Three Continents. Two Degrees. One Successful First Year

Three Continents. Two Degrees. One Successful First Year

One year and three continents later, 58 newly minted University of Virginia graduates have earned a degree from UVA and recognition from top universities in Spain and China.

On Friday, UVA’s new Master of Science in Global Commerce program feted its first graduating class – which included students from 14 countries – in Barcelona, Spain, where students completed the final third of the program at ESADE Business School. UVA’s McIntire School of Commerce offers the program in partnership with ESADE and Lingnan (University) College at Sun Yat-sen University in Guangzhou, China. Students spent 15 weeks apiece at UVA and ESADE, earning a M.S. in Global Commerce and a M.S. in Global Strategic Management, respectively, and nine weeks at Lingnan, earning a certificate in international management.

“This program and our first graduates should serve as a true global model,” Carl Zeithaml, dean of the McIntire School, told the graduates last week. “As educators, we have a responsibility, particularly in today’s world, to help students understand and work with people throughout the world. Commerce can be a tremendous catalyst for bringing people together in positive, productive ways. I truly believe that, through programs that create real, thoughtful and meaningful engagement with other people, we can build not only better businesses, but a better world.”

Graduate Sierra Prochna said the M.S. in Global Commerce program felt tailor-made for her, a perfect fit for combining her business education with her longstanding passion for traveling and learning about different cultures.

“I have always been extremely interested in using my business degree abroad,” said Prochna, who previously earned her undergraduate degree from McIntire.

Prochna said earning master’s degrees while living on three continents taught her a lot about how to conduct business in different cultures and quickly adapt to new situations.

“For me, moving to China was the biggest learning experience, because it was so different from what I have known,” she said. “I learned so much about the little cultural differences that can make a big difference as we enter the business world after this program.”

Like many of her classmates, Prochna secured a job offer as she was completing the program. She will join Rolls-Royce in a rotational program that will take her around the U.S. and abroad.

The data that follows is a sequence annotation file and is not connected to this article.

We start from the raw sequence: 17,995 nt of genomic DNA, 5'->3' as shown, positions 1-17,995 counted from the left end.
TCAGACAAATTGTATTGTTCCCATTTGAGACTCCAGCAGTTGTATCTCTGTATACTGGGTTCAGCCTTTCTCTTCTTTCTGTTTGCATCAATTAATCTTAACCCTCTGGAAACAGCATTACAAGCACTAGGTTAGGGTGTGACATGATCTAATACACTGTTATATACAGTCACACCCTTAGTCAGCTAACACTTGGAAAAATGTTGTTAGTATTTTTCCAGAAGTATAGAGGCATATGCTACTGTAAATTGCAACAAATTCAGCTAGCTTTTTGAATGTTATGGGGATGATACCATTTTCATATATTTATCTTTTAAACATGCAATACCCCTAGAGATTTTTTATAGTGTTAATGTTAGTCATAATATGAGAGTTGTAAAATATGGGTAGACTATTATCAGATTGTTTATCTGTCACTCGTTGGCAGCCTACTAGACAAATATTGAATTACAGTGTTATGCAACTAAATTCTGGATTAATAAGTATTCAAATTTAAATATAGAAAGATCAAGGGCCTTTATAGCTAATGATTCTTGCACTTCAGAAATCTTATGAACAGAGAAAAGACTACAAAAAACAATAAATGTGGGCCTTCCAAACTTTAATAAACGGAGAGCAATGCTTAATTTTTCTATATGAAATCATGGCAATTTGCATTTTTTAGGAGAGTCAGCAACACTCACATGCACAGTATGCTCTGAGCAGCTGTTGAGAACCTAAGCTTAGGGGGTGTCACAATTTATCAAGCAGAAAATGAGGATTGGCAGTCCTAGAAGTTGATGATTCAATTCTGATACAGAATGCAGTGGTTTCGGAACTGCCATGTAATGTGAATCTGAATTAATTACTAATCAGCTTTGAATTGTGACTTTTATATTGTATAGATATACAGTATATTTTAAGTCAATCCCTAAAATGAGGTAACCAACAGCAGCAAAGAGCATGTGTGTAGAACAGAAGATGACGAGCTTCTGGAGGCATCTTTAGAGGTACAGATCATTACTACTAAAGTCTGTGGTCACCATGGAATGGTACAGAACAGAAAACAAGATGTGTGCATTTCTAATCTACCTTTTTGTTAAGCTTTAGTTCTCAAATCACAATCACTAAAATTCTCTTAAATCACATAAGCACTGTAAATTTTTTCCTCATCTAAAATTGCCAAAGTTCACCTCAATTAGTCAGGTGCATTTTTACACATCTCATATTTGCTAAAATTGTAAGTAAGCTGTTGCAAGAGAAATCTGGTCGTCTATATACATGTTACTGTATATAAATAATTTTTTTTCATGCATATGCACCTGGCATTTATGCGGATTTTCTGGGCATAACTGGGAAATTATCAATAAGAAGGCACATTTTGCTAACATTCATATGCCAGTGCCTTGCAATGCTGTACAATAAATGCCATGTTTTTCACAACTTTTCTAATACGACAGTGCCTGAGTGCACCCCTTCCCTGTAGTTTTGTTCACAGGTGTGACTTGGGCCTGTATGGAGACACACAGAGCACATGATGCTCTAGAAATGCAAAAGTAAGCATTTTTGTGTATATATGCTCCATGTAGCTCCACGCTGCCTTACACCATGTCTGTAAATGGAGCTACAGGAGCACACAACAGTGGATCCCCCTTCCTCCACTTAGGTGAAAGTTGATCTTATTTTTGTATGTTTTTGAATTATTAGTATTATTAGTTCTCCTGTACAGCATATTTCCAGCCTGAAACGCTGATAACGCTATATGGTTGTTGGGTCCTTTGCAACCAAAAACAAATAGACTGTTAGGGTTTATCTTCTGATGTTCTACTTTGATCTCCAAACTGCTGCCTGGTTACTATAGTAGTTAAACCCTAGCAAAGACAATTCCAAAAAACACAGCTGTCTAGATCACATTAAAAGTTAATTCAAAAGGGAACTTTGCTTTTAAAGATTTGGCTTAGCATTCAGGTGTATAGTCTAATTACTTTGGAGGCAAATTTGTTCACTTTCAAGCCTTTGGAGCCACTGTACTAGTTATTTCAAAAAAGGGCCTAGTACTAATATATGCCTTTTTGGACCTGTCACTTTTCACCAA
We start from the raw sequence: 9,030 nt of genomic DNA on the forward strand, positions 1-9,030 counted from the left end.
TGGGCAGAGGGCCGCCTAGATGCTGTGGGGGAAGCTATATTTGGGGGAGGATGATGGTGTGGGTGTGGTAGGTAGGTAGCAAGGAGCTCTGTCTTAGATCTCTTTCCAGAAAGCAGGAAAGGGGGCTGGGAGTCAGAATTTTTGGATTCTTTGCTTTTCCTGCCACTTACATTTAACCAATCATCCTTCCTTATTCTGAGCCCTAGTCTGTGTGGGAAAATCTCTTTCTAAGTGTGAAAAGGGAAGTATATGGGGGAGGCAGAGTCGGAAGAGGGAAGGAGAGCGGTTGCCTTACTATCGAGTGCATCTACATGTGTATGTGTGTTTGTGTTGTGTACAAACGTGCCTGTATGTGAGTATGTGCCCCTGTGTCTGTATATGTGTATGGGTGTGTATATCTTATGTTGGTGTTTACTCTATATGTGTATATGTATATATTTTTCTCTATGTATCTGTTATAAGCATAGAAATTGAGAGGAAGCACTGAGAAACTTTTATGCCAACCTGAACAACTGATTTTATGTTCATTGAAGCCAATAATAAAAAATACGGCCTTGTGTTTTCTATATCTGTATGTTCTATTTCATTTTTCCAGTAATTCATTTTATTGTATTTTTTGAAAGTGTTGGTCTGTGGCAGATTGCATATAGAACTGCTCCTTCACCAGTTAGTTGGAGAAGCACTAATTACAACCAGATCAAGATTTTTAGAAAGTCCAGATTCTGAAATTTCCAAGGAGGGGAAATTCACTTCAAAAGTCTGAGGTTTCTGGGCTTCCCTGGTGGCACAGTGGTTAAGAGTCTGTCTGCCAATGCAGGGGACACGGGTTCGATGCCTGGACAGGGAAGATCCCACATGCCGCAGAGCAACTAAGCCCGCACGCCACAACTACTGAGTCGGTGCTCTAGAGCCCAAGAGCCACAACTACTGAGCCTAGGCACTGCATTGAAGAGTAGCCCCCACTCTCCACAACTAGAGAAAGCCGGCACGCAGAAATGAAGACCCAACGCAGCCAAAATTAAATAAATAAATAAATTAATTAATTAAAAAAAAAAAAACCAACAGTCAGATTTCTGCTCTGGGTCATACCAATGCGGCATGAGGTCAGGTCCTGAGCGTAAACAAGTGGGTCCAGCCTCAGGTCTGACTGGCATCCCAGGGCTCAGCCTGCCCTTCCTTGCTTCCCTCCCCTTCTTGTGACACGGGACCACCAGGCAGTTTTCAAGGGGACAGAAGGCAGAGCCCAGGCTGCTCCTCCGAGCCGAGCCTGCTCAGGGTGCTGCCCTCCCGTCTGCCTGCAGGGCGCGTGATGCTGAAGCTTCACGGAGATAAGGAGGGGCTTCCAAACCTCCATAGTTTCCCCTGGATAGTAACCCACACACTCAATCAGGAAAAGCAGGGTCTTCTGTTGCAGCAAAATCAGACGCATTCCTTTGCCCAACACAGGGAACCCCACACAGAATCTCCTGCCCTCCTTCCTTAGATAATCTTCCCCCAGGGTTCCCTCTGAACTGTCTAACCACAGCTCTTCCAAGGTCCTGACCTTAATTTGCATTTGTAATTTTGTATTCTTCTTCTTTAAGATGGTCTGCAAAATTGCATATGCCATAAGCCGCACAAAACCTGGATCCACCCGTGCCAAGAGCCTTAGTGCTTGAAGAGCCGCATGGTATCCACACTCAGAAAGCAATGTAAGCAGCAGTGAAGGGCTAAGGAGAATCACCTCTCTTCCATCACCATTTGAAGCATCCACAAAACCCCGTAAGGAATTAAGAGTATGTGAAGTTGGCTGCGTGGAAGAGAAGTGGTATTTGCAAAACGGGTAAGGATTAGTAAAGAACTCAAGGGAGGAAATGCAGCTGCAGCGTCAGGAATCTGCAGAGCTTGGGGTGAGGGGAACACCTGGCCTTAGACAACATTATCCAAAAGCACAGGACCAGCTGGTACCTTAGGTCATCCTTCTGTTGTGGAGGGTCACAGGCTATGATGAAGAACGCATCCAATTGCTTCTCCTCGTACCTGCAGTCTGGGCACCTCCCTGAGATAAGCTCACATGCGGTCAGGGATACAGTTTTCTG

“They were looking for people with a global orientation who could work well in global teams,” she said. “When I was interviewing, I was able to tell them about all of the group projects I had worked on with people from 14 different countries, as we traveled around the world.”

Fellow graduate Alexander Abi-Najm, whose family manages a Lebanese Taverna restaurant chain, said the program fostered an open, global perspective that he believes is critical in the business world.

“I believe that globalization is unstoppable and it will be imperative that students today learn global skillsets,” said Abi-Najm, who also earned his undergraduate degree from McIntire. “An open mindset is also crucial, in order to learn and adapt to the forever-changing global environment that we live in.”

Both said that their class became a close-knit group and that getting to know classmates from around the world was one of the best parts of the experience.

“I have enjoyed being able to meet and know so many different people from different cultures,” Abi-Najm said.

“We really did become like one huge family,” Prochna said. “I believe those relationships are different than what you would normally get in a graduate program, because we have moved to three continents together.”

In addition to completing coursework at each university, students met with companies and government organizations in the United States, the European Union and China. While in Spain, for example, they toured the European offices of companies like Google and Bloomberg. In China, they met with companies like DJI Technologies – one of the leading companies commercializing aerial drones – and Tencent Holdings, China’s top corporate investor in Silicon Valley. 

At UVA, students completed case studies on companies like Vastly, the U.S.-based subsidiary of one of China’s major paper companies, and presented their findings to the company’s senior executives. They also visited federal agencies in Washington, D.C., including the Food and Drug Administration and the Securities and Exchange Commission, as well as state agencies and business organizations in Richmond.

Chinese student Zhuoyun Zheng, a graduate of Sun Yat-sen University, said those visits helped her understand how the U.S. government interacts with both domestic and international businesses.

“It gave us an overview of how U.S. government organizations work,” she said.

Armed with a new understanding of cultures beyond their own, Zheng and her fellow graduates are now more prepared to do business wherever their careers might take them, and to become the “adventurers and pioneers” that Zeithaml charged them to be in his opening address to the students last September.

“The connections that each of these schools pulled through for us, and the meetings they arranged, have just been fantastic,” Prochna said. “That is exactly why I did this program, to get an entirely different experience from what I would normally do.”

Media Contact

Caroline Newman

University News Associate Office of University Communications